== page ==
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ATV brake pads are components installed in the braking system of an all-terrain vehicle (ATV). Different types of braking systems exist for different types of ATVs, though just about all systems include ATV brake pads that press against a rotor or drum to slow or stop the vehicle. The components used to press against the drums or rotors are known as shoes or pads respectively, and they can be made from various materials, including asbestos or ceramics. The backing or frame of the pad is usually made from steel.
Most modern ATV brake pads are contained within a hydraulic braking system. This means hydraulic fluid, usually some sort of oil, is contained within hoses, master cylinders, and calipers to control the movement of the ATV brake pads. When the master cylinder is activated, the fluid is pushed through the hose and into the caliper; this caliper features pistons that will then activate and press against the backing of the pads. The pads will then move toward the rotor to create friction that will slow the vehicle, as the rotors are mounted to the wheels of the ATV. Most calipers feature two ATV brake pads, though some will feature four brake pads instead.
The massive amount of friction created between the ATV brake pads and the rotors means the system will get very hot, one of the reasons why asbestos has been a common material choice for brake pads. They can pose a health risk, however, so other materials that are less damaging may be used to create the brake pads. Ceramic, for example, can resist heat damage while still creating enough friction to slow the rotor, though when such pads are used, other components may need to be changed out to accommodate the ceramic materials.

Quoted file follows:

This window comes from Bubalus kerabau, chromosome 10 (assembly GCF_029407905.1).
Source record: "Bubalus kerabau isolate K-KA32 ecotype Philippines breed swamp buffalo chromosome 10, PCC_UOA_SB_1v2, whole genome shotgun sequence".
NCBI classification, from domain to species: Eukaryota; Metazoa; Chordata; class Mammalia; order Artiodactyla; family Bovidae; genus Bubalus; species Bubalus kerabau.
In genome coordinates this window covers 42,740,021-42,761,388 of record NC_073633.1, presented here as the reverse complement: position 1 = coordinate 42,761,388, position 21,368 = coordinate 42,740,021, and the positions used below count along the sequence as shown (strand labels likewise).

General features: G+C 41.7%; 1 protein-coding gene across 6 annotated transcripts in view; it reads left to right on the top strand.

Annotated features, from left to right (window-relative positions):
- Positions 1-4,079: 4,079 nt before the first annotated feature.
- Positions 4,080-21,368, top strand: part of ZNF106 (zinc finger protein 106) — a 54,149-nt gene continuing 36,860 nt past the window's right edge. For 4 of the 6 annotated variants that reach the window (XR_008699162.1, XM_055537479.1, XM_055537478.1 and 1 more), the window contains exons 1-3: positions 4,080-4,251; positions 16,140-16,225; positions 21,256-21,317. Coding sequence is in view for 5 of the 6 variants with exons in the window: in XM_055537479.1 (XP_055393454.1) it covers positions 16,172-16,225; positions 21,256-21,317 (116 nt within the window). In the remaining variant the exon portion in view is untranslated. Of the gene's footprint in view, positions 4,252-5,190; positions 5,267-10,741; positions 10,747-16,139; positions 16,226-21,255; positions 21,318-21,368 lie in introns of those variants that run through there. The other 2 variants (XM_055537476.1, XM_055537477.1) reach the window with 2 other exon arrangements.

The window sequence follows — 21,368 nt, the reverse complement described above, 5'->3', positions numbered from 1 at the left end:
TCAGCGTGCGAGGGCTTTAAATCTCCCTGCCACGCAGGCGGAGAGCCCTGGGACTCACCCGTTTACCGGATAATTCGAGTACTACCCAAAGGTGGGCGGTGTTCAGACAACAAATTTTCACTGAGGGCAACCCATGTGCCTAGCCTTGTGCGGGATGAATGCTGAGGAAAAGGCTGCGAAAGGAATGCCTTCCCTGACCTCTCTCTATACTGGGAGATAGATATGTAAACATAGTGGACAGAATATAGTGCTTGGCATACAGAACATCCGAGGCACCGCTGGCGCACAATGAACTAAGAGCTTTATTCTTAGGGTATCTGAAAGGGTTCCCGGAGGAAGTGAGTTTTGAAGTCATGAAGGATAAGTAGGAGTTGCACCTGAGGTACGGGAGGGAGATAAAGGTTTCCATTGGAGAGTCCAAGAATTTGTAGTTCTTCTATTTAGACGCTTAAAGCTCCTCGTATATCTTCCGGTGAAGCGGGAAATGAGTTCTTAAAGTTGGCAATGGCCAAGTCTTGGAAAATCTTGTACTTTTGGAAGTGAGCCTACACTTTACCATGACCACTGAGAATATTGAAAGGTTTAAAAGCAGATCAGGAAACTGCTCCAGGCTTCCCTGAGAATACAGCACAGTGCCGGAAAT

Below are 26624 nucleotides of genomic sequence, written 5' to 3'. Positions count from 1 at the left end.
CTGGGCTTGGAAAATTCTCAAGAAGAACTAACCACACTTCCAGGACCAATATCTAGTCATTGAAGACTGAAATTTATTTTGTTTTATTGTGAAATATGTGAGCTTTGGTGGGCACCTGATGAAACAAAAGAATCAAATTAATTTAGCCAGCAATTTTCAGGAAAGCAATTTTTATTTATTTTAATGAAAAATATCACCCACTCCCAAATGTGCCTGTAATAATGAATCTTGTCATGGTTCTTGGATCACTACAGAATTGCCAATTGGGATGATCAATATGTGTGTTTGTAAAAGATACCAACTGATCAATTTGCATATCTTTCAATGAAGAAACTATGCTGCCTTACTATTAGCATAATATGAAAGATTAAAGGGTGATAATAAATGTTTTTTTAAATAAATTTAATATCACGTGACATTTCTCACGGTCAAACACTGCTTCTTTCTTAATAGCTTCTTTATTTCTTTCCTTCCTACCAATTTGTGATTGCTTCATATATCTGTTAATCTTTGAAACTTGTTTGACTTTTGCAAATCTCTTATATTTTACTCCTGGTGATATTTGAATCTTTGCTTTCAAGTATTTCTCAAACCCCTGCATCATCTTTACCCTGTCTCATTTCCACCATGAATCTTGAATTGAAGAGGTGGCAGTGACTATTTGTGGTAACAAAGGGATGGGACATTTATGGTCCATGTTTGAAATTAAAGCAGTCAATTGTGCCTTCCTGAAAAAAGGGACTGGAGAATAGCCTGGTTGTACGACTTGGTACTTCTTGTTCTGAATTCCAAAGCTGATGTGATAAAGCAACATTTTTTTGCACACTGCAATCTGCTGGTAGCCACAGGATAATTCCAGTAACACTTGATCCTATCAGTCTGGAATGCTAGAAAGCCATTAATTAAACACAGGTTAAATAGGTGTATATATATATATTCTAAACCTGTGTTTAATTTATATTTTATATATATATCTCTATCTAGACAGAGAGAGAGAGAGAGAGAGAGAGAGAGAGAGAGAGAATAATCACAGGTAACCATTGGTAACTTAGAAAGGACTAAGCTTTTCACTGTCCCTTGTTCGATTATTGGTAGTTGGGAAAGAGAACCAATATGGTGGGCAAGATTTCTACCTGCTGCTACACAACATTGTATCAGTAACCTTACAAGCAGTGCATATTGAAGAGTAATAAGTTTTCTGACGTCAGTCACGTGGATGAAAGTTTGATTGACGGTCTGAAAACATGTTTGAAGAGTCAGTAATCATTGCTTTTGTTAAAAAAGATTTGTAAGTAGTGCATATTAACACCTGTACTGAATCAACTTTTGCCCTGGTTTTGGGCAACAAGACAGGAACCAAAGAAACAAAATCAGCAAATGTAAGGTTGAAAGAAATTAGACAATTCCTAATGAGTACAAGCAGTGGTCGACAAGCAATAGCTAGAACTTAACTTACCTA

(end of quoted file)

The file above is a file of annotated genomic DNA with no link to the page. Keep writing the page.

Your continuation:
Some ATVs use drum brakes instead of rotor brakes. The ATV brake shoes are contained within the drum and will push outward against the inside of the drum when the piston activates. This piston is usually known as a wheel cylinder, and features two arms that push outward from either side of the cylinder. These arms will press against the backing of the shoes, thereby expanding the pads to press against the drum. This is usually a less efficient system than a rotor brake system, and the drum brake can also be heavier than rotor systems.